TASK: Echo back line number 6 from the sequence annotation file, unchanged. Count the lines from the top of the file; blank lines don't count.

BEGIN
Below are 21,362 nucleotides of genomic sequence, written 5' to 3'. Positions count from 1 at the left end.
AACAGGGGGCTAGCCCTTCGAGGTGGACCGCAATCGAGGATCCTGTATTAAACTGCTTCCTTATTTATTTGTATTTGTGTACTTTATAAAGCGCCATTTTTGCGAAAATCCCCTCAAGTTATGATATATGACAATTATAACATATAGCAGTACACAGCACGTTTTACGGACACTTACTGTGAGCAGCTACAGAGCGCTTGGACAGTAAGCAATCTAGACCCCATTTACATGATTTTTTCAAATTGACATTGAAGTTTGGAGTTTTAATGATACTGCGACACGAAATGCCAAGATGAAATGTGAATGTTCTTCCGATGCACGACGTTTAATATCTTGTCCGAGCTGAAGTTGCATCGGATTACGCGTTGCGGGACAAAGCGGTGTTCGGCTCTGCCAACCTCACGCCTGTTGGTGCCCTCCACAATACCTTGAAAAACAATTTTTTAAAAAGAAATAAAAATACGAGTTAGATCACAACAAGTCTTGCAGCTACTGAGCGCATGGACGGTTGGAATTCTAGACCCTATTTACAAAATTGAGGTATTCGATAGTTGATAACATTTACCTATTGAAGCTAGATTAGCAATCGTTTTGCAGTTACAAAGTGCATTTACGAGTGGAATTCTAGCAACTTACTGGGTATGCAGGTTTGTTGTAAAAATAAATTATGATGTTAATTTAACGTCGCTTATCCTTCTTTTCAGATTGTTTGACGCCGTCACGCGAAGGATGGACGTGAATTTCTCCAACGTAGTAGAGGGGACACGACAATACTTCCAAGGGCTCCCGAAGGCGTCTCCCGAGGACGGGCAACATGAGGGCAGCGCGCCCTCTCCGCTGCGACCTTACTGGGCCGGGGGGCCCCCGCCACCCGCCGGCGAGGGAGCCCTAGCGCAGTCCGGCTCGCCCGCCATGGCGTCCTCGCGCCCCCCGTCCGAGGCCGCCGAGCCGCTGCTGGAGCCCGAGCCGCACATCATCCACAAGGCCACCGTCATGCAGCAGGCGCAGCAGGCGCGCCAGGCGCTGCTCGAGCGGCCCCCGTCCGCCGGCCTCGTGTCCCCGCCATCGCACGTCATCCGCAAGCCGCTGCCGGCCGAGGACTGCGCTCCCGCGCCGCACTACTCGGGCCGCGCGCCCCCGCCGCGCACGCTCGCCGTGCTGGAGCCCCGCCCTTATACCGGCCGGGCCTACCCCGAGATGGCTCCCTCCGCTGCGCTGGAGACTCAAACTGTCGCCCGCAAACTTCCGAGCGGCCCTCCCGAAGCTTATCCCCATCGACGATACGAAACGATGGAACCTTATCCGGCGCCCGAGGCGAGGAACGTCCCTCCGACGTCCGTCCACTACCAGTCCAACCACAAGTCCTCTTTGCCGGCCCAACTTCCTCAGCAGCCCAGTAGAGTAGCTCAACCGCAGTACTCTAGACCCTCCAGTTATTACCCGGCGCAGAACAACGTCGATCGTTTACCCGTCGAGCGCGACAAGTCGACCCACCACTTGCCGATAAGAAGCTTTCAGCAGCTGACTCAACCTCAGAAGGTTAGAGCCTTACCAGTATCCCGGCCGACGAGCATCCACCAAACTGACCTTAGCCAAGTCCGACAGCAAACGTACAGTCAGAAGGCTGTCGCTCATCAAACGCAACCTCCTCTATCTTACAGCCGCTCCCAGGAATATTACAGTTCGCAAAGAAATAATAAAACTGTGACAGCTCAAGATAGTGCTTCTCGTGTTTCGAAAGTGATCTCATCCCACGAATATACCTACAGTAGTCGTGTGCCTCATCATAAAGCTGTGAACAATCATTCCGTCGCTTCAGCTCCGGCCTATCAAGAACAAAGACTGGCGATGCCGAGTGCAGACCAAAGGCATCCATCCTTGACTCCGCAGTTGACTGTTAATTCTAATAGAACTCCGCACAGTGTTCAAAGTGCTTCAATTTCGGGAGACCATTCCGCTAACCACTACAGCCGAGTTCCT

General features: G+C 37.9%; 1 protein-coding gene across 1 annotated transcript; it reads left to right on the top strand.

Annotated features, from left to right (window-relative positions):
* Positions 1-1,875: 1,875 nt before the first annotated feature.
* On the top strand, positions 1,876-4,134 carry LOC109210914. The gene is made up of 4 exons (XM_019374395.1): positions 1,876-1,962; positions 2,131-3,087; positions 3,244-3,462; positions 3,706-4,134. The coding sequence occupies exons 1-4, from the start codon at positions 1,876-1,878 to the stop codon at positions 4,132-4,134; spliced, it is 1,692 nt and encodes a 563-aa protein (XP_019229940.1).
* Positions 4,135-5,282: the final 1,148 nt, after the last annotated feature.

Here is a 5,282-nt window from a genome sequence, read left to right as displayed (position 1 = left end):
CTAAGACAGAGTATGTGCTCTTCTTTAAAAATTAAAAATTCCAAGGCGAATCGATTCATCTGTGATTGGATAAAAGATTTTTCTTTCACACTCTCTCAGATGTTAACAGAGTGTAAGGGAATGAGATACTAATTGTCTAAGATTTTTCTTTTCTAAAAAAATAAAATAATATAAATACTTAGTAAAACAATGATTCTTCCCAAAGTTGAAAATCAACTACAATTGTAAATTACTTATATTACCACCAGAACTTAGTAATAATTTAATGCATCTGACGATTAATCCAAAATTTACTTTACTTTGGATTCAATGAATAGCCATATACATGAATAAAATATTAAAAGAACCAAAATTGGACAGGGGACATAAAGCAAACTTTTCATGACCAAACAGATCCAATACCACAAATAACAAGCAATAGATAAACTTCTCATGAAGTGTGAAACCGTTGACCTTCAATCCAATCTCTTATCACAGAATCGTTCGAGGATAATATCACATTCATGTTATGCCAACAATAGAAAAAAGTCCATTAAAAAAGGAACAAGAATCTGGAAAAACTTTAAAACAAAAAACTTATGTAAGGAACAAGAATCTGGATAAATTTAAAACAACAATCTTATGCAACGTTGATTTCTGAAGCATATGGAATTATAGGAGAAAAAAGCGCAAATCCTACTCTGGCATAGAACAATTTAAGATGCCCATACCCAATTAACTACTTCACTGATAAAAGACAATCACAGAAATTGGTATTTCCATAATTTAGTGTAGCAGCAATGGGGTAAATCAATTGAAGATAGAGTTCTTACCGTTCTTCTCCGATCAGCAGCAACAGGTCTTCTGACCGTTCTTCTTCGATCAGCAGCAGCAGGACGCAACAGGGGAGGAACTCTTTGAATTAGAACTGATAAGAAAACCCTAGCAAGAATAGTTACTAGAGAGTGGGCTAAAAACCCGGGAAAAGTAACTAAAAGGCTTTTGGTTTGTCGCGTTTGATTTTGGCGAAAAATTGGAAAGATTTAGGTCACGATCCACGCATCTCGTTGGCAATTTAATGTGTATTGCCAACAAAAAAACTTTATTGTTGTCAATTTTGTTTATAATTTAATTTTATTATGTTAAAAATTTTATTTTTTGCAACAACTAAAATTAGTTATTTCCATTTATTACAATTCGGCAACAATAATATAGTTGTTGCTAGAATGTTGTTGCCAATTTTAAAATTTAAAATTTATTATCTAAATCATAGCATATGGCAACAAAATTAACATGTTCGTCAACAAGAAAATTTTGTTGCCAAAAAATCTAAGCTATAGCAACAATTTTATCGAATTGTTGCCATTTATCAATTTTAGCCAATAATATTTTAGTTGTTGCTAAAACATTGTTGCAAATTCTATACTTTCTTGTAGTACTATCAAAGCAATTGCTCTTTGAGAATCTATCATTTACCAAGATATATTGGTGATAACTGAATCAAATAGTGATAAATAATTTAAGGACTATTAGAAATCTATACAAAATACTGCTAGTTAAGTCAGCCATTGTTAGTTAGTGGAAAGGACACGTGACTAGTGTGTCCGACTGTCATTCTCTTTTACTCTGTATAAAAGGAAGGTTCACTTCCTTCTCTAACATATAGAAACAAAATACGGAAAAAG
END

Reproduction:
* On the top strand, positions 1,876-4,134 carry LOC109210914. The gene is made up of 4 exons (XM_019374395.1): positions 1,876-1,962; positions 2,131-3,087; positions 3,244-3,462; positions 3,706-4,134. The coding sequence occupies exons 1-4, from the start codon at positions 1,876-1,878 to the stop codon at positions 4,132-4,134; spliced, it is 1,692 nt and encodes a 563-aa protein (XP_019229940.1).